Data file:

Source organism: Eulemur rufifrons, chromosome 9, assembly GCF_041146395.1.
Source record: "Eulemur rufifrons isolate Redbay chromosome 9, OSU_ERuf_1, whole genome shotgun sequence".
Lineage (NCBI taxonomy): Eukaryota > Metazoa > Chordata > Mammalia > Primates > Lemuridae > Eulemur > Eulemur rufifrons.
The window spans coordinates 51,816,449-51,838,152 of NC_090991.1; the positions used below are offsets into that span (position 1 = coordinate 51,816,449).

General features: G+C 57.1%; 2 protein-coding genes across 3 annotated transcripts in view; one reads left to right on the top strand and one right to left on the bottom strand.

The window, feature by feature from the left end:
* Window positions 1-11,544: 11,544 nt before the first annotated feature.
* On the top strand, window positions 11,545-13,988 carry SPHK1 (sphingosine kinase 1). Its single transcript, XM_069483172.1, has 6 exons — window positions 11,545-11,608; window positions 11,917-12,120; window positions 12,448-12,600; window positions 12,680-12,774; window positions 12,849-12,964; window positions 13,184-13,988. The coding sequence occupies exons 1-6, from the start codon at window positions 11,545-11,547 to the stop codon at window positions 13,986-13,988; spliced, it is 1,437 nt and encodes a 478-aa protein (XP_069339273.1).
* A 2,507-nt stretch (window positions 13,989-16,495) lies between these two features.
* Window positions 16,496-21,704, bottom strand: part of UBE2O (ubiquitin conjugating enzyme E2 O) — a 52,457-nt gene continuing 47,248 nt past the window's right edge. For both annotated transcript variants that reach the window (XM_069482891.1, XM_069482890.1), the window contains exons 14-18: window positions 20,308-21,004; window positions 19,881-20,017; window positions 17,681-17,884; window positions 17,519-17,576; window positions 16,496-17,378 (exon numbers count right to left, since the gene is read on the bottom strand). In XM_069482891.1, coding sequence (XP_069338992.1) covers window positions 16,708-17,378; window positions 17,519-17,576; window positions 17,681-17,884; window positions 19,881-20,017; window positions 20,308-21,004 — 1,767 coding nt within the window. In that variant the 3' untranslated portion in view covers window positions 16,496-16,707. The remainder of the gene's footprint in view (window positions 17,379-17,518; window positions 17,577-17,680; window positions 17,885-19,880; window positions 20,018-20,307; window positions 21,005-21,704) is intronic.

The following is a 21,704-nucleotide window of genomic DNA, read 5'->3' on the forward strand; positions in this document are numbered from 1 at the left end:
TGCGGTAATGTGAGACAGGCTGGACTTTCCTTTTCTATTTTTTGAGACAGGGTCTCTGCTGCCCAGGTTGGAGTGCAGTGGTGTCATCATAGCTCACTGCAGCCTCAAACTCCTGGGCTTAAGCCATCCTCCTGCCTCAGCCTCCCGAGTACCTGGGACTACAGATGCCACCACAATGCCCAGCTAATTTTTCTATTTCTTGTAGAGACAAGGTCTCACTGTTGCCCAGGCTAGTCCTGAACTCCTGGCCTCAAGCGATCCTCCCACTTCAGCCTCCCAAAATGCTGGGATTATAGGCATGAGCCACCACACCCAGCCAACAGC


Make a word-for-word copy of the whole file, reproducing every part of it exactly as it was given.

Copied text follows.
Source organism: Eulemur rufifrons, chromosome 9, assembly GCF_041146395.1.
Source record: "Eulemur rufifrons isolate Redbay chromosome 9, OSU_ERuf_1, whole genome shotgun sequence".
Lineage (NCBI taxonomy): Eukaryota > Metazoa > Chordata > Mammalia > Primates > Lemuridae > Eulemur > Eulemur rufifrons.
The window spans coordinates 51,816,449-51,838,152 of NC_090991.1; the positions used below are offsets into that span (position 1 = coordinate 51,816,449).

General features: G+C 57.1%; 2 protein-coding genes across 3 annotated transcripts in view; one reads left to right on the top strand and one right to left on the bottom strand.

The window, feature by feature from the left end:
* Window positions 1-11,544: 11,544 nt before the first annotated feature.
* On the top strand, window positions 11,545-13,988 carry SPHK1 (sphingosine kinase 1). Its single transcript, XM_069483172.1, has 6 exons — window positions 11,545-11,608; window positions 11,917-12,120; window positions 12,448-12,600; window positions 12,680-12,774; window positions 12,849-12,964; window positions 13,184-13,988. The coding sequence occupies exons 1-6, from the start codon at window positions 11,545-11,547 to the stop codon at window positions 13,986-13,988; spliced, it is 1,437 nt and encodes a 478-aa protein (XP_069339273.1).
* A 2,507-nt stretch (window positions 13,989-16,495) lies between these two features.
* Window positions 16,496-21,704, bottom strand: part of UBE2O (ubiquitin conjugating enzyme E2 O) — a 52,457-nt gene continuing 47,248 nt past the window's right edge. For both annotated transcript variants that reach the window (XM_069482891.1, XM_069482890.1), the window contains exons 14-18: window positions 20,308-21,004; window positions 19,881-20,017; window positions 17,681-17,884; window positions 17,519-17,576; window positions 16,496-17,378 (exon numbers count right to left, since the gene is read on the bottom strand). In XM_069482891.1, coding sequence (XP_069338992.1) covers window positions 16,708-17,378; window positions 17,519-17,576; window positions 17,681-17,884; window positions 19,881-20,017; window positions 20,308-21,004 — 1,767 coding nt within the window. In that variant the 3' untranslated portion in view covers window positions 16,496-16,707. The remainder of the gene's footprint in view (window positions 17,379-17,518; window positions 17,577-17,680; window positions 17,885-19,880; window positions 20,018-20,307; window positions 21,005-21,704) is intronic.

The following is a 21,704-nucleotide window of genomic DNA, read 5'->3' on the forward strand; positions in this document are numbered from 1 at the left end:
TGCGGTAATGTGAGACAGGCTGGACTTTCCTTTTCTATTTTTTGAGACAGGGTCTCTGCTGCCCAGGTTGGAGTGCAGTGGTGTCATCATAGCTCACTGCAGCCTCAAACTCCTGGGCTTAAGCCATCCTCCTGCCTCAGCCTCCCGAGTACCTGGGACTACAGATGCCACCACAATGCCCAGCTAATTTTTCTATTTCTTGTAGAGACAAGGTCTCACTGTTGCCCAGGCTAGTCCTGAACTCCTGGCCTCAAGCGATCCTCCCACTTCAGCCTCCCAAAATGCTGGGATTATAGGCATGAGCCACCACACCCAGCCAACAGC